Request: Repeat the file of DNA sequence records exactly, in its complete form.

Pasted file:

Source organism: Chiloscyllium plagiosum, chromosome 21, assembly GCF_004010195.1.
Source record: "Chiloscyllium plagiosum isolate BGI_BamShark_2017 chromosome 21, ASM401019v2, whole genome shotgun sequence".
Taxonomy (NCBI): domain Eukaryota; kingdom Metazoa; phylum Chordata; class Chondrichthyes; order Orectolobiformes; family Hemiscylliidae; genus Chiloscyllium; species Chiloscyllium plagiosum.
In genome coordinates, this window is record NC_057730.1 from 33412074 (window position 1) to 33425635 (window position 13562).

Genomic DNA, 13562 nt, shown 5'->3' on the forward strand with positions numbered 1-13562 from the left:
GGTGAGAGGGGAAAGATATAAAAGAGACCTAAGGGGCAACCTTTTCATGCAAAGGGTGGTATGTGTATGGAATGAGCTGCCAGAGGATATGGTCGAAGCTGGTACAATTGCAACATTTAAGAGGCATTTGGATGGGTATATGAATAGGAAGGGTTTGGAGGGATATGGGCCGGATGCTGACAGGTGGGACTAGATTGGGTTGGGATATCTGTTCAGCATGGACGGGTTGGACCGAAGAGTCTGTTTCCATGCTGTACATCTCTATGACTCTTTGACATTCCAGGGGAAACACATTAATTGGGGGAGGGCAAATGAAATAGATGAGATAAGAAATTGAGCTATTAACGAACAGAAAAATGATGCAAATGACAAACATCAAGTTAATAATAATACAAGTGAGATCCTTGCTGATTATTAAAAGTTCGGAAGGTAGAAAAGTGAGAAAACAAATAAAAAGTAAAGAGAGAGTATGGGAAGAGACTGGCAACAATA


Source organism: Chiloscyllium plagiosum, chromosome 21, assembly GCF_004010195.1.
Source record: "Chiloscyllium plagiosum isolate BGI_BamShark_2017 chromosome 21, ASM401019v2, whole genome shotgun sequence".
Taxonomy (NCBI): domain Eukaryota; kingdom Metazoa; phylum Chordata; class Chondrichthyes; order Orectolobiformes; family Hemiscylliidae; genus Chiloscyllium; species Chiloscyllium plagiosum.
In genome coordinates, this window is record NC_057730.1 from 33412074 (window position 1) to 33425635 (window position 13562).

Genomic DNA, 13562 nt, shown 5'->3' on the forward strand with positions numbered 1-13562 from the left:
GGTGAGAGGGGAAAGATATAAAAGAGACCTAAGGGGCAACCTTTTCATGCAAAGGGTGGTATGTGTATGGAATGAGCTGCCAGAGGATATGGTCGAAGCTGGTACAATTGCAACATTTAAGAGGCATTTGGATGGGTATATGAATAGGAAGGGTTTGGAGGGATATGGGCCGGATGCTGACAGGTGGGACTAGATTGGGTTGGGATATCTGTTCAGCATGGACGGGTTGGACCGAAGAGTCTGTTTCCATGCTGTACATCTCTATGACTCTTTGACATTCCAGGGGAAACACATTAATTGGGGGAGGGCAAATGAAATAGATGAGATAAGAAATTGAGCTATTAACGAACAGAAAAATGATGCAAATGACAAACATCAAGTTAATAATAATACAAGTGAGATCCTTGCTGATTATTAAAAGTTCGGAAGGTAGAAAAGTGAGAAAACAAATAAAAAGTAAAGAGAGAGTATGGGAAGAGACTGGCAACAATA